Simple solutions for reduced fish farm hazards.
J Agromed 2009 Apr; 14(2):150-156
Aquaculture poses emerging challenges for agricultural safety and health. Fish farming has many of the same hazards as other types of farming, but it also poses additional hazards associated with water impoundments and night-time work. In a multidisciplinary approach, researchers from four universities are identifying occupational hazards in fish farming and identifying no-cost or low-cost "simple solutions" to reduce or eliminate them. Simple solutions are discovered through farm visits so as to understand the countermeasures that individual stakeholders have taken to protect their workforce, and these countermeasures are documented and photographed to inform other farmers of these solutions. Equipping tractors with rollover protective structures is a standard practice to protect operators from serious injury in the event of an overturn. Other solutions identified include eliminating the need to climb feed bins to open and close the hatch for feed delivery by using a pull-cable at ground level. This simple technology eliminates the exposure to falling from an elevation, a risk that accounts for at least one reported death of a worker on a fish farm. Another solution is to replace metal paddles on a hatchery trough with plastic paddles that if and when entangled in a worker's hair or clothing slip on the rotating drive shaft and thus reduce laceration and entanglement injuries. Another simple solution to prevent entanglements in large pond aerators, used to mechanically dissolve oxygen into the water, that are operated by farm tractor power take-off shafts is to use electrically powered aerators. Bubble-type aerators are safer than electrically powered paddle aerators because workers are shielded from moving parts. Many additional simple solutions have been identified for a range of tasks in this environment.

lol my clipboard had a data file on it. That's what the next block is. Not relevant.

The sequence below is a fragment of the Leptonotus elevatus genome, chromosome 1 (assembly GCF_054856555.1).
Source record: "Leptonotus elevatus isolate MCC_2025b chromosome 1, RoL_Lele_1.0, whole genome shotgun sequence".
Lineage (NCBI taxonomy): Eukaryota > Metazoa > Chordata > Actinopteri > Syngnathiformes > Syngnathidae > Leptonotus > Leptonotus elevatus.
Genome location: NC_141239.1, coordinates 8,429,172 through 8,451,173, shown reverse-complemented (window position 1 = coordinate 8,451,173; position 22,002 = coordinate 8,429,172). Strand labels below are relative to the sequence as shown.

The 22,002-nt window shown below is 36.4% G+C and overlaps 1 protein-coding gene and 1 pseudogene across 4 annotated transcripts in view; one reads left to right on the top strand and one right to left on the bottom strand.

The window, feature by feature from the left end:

Agricultural-machinery; Agricultural-processes; Agricultural-workers; Agriculture; Demographic-characteristics; Education; Equipment-design; Equipment-reliability; Farmers; Fishing-industry; Hazards; Injuries; Injury-prevention; Personal-protective-equipment; Protective-equipment; Risk-analysis; Risk-factors; Safety-climate; Safety-education; Safety-equipment; Safety-measures; Safety-monitoring; Safety-practices; Safety-programs; Safety-research; Surveillance-programs; Work-analysis; Worker-health; Worker-motivation; Work-operations; Work-performance; Workplace-studies; Work-practices;
Author Keywords: Aquaculture; fish; fish farm; hazards; safety
Melvin L. Myers, Preventive Medicine and Environmental Health with the Southeast Center for Agricultural Health and Injury Prevention, College of Public Health, University of Kentucky, Lexington, Kentucky 40504-9842
Grant; Agriculture; Cooperative Agreement
Agriculture, Forestry and Fishing
Journal of Agromedicine
University of Kentucky